Monday, October 11, 2010

Cross, Trans, Multi, Interactive

Coming back from last week's bookfair 2010 in Frankfurt and having attended the first Stroydrive, a transmedia conference, I am wondering why there are so many problems understanding the differences between transmedia, crossmedia, crossplatform, multimedia and interactive media.
If you're new to the field, it's easy to mix those terms up. And there still are debates going on about which is which, but enough material and common knowledge is already available to make clear cuts.

Here's how I'd define it:

A combination of different content forms in a single product. This could be a multimedia presentation with text, audio and video that runs on your computer.
In a broader scope, the term multimedia can be difficult to define, since even printed content such as a newspaper may be considered multimedia because it contains images and text at the same time.

Interactive Media
The expression already includes its purpose: To be interactive and give users the possibility to choose and interact with the software (user feedback and control). Since the interactivity has to do with media, it could be described as a subform of multimedia, because most of the time the users actions will change the display of different combined media, such as images, text, videos, graphics and audio.
Interactive media is not only limited to the digital world, as adventure books, card- and boardgames can also be considered interactive media.

Software that runs and inter-operates on multiple computer platforms. For example a 3D game that can be played inside a browser on a Mac, but also on a tablet PC or on a gaming console. In true crossplatform entertainment, different players can interact with each other in the same gaming world, using different platforms at the same time.
In a broader sense virtual machine platforms such as Java are crossplatform as well, because software developed for those machines runs on many operating systems and hardware types.

Here, content from one media format is ported to additional media formats. This can be done right from the start of a media release or gradually. For example a movie that is accompanied by a game and later a comic book. All media formats reside in the same "story environment" or "intellectual property", meaning they are all based on the same initial idea. Most of the time, crossmedia only copies the content of one media to the next while adjusting it to the new format's specifications. For example a printed comic book that is accompanied by a digital version on a tablet PC and an adventure game, all telling the same story.

Transmedia can be seen as a subform of crossmedia. Here, content is not only copied from one media format to the next, but split among them to generate a holistic experience for the user. Transmedia tries to penetrate a user's lifestyle as fully as possible, using different media to tell interlinked parts of the same story.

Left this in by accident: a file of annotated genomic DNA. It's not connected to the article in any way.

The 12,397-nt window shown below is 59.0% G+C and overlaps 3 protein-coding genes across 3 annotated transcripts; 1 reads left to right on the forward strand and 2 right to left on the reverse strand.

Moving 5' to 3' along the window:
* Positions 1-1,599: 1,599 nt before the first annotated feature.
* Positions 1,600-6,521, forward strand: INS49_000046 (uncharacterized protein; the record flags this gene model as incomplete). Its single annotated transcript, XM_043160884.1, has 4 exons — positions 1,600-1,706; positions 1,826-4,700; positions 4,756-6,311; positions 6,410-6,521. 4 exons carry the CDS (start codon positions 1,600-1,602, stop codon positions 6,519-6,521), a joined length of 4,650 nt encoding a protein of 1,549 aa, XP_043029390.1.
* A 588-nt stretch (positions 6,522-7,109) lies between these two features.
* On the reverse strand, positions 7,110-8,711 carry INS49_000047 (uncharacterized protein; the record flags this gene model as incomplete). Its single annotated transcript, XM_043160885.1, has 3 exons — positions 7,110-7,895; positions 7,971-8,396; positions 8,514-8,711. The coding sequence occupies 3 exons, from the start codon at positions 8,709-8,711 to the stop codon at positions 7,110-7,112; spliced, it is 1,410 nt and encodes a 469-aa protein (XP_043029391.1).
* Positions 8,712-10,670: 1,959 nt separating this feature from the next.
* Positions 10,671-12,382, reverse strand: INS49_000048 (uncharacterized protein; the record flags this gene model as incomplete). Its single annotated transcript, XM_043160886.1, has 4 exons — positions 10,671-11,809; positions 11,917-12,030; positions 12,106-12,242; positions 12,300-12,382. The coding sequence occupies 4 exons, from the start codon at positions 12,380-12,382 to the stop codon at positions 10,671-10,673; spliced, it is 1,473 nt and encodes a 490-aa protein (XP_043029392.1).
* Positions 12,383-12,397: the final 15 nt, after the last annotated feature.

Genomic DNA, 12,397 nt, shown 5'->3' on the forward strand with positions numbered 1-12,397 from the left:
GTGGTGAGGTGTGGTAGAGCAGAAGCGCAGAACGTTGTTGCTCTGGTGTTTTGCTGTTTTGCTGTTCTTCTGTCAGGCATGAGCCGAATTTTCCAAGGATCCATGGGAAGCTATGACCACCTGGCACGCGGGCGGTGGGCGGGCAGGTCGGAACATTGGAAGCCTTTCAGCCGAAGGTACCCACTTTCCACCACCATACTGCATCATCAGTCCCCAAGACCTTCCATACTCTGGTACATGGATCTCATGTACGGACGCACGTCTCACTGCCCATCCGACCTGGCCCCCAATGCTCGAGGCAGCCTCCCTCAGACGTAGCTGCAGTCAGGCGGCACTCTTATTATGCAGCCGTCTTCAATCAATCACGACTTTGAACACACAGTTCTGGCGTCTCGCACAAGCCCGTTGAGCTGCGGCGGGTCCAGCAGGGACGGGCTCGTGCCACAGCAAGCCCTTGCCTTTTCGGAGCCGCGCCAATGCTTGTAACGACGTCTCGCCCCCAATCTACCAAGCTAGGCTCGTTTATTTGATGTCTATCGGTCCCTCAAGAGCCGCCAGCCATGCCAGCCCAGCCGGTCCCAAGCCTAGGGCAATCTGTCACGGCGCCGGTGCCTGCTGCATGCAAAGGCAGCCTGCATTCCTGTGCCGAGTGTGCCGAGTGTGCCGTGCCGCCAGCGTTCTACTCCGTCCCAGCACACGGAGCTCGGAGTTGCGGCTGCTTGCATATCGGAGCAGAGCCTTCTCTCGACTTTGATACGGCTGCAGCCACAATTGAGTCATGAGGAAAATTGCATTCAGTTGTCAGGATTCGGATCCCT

Users can enter a transmedia story at various entry points, because they might consume only a fraction of all transmedia products. What is true for good transmedia entertainment is still being defined at the current time. It is often a balance between attracting a user with a single, satisfying media product while quickening his appetite to consume other products as well. To get a holistic experience of the big narrative scheme that spans all transmedia products, a user might want to "collect them all".

360 essentially hints at an all around experience. Hence there are many areas that use the expression 360-degree. There is 360-degree feedback in human resources for example, where feedback is provided by many different sources in the team, peers, subordinates, supervisors and stakeholders to name a few. It helps to give a more complete view on a certain employee and not just approach him from a single view.
Then there's of course Xbox 360, an entertainment console by Microsoft. My guess is, it was named Xbox 360 because Xbox 2 sounded old in comparison to the Playstation 3. Plus, Xbox 360 likely also refers to an all around entertainment center, combining different media in just one console. And now there's Kinect that even makes you go hammertime in front of your tv.

In the context of a converging media landscape, 360-degree development means creating immersive media experiences for the user. This is true for 360-degree content as well as a 360-degree marketing approach. It can be classified as a cross or transmedia experience, but other than using a few media formats it strives to create an all around experience on as many of the touch points surrounding the user as possible. It will also likely use interactive formats and user generated content to engage the audience even further. This could be a campaign or product that involves a network of online media, games, radio, print, alternate reality games and real life events.

In the documentary area, like at the BBC, it stands for a certain cost effective production method and value chain. Journalists develop a story (quality core content) that is adapted to different media formats and platforms. For Mark Thomson of BBC switching to a transmedia production is even "a question of survival" in the converging media world (

360-degree deals, often used in the music industry, are deals that will give a company shares from all revenue streams coming from different media.

There are lots of fancy terms popping up in these fields, forgotten, reinvented and new ones - such as product worlds, meta media, integrated communications, branded entertainment, user generated content, social media, community involvement, creative kernels, operative ideas, content onions, rabbit holes...
but this is a different (transmedia) story to be told.

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